Lake Tahoe’s weed fight goes high tech
SOUTH LAKE TAHOE
July 11, 2017
• Tests to see how effective UV light is in killing invasive weeds
• “With more testing, we hope this could be a viable long-term tool”
Light boat in use
A pilot project testing the use of ultra violet light to fight aquatic invasive weeds in Lake Tahoe is off to a promising start, according to the Tahoe Fund, which works on projects to protect the environment of the Lake Tahoe Basin.
The UV light boat has been deployed in South Lake Tahoe, on the California side of the lake, and has begun analyzing the effects of deep penetrating UV light on aquatic invasive weeds in Lakeside Marina and open water settings through 2018.
Within the first week of use, half of the weeds in the marina were destroyed. Research shows that ultraviolet-C (UVC) light could be an effective method to eliminate aquatic invasive plants. If proven successful, the light can be deployed in infested areas of Lake Tahoe and other clear water lakes around the world.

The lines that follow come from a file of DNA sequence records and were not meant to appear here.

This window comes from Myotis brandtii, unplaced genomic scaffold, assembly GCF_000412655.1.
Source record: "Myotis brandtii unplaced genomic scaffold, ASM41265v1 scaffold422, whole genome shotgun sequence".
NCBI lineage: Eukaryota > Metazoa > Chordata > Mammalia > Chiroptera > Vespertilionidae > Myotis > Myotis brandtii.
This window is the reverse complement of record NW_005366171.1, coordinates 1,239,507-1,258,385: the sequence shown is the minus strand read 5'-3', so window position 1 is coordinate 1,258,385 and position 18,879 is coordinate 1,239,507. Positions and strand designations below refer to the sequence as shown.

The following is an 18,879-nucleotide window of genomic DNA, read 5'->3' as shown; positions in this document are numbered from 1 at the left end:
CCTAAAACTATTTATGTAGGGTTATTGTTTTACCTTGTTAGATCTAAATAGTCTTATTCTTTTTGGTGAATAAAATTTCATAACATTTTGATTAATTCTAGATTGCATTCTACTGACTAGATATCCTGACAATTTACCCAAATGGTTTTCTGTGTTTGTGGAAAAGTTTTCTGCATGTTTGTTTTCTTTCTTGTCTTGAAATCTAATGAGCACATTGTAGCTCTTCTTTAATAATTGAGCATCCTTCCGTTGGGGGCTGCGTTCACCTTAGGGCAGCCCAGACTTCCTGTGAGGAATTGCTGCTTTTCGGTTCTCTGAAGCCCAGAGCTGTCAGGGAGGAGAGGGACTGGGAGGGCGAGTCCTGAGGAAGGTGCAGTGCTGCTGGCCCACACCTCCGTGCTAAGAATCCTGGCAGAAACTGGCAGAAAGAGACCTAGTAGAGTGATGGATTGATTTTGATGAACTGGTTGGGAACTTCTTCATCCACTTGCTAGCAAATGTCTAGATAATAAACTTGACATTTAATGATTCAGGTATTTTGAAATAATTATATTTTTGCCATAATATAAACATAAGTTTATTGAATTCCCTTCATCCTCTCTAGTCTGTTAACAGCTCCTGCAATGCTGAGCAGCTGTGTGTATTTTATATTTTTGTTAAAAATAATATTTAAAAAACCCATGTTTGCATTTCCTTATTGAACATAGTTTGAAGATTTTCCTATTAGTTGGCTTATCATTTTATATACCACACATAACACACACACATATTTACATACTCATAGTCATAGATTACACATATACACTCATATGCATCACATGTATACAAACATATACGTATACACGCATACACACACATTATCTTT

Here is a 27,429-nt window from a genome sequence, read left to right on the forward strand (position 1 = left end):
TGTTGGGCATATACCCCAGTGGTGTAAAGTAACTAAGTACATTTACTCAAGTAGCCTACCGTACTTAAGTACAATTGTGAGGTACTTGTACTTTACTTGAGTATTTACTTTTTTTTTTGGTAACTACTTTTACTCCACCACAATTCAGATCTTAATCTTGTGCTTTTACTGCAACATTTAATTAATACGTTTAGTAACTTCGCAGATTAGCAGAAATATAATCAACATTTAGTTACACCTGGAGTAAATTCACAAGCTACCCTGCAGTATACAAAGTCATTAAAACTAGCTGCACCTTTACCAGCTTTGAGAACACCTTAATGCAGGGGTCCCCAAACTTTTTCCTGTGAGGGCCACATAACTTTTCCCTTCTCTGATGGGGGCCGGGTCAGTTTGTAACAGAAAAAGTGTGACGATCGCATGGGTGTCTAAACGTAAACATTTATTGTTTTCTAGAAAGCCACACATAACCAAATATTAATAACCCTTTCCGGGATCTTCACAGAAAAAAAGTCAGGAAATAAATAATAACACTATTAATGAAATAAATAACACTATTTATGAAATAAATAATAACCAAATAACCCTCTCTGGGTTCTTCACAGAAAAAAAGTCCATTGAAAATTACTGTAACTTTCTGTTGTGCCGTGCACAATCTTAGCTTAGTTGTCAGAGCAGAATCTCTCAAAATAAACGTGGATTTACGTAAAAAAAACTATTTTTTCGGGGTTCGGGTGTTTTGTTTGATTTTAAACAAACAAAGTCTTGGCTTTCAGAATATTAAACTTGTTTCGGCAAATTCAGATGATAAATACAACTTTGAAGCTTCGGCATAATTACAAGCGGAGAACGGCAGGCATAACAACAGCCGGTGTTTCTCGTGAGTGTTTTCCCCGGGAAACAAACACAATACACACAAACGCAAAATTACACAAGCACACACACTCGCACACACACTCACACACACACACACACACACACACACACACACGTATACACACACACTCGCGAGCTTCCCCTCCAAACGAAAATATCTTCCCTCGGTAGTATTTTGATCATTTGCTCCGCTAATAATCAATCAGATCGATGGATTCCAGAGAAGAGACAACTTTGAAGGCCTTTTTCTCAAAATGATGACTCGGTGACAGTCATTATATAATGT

"It's exciting to see that after just a week, the half of the marina treated with the UV light is already weed free. With more testing, we hope this could be a viable long-term tool," says Amy Berry, Tahoe Fund CEO. "By providing early-stage funding through our Environmental Venture Trust, we were able to help secure more than $260,000 in public funds to jumpstart this project. This is just the first of many venture stage environmental improvement projects around the Lake that Tahoe Fund can help kick-start."
"From our efforts in Emerald Bay, we know that invasive plant populations can be reduced, and with continued treatments and new tools, we can control weed populations around the lake," says Nicole Cartwright, aquatic invasive species program manager for the Tahoe Resource Conservation District.
The UV Light Pilot Project is a partnership among Tahoe Resource Conservation District, Inventive Resources Inc., the California Tahoe Conservancy and Tahoe Fund.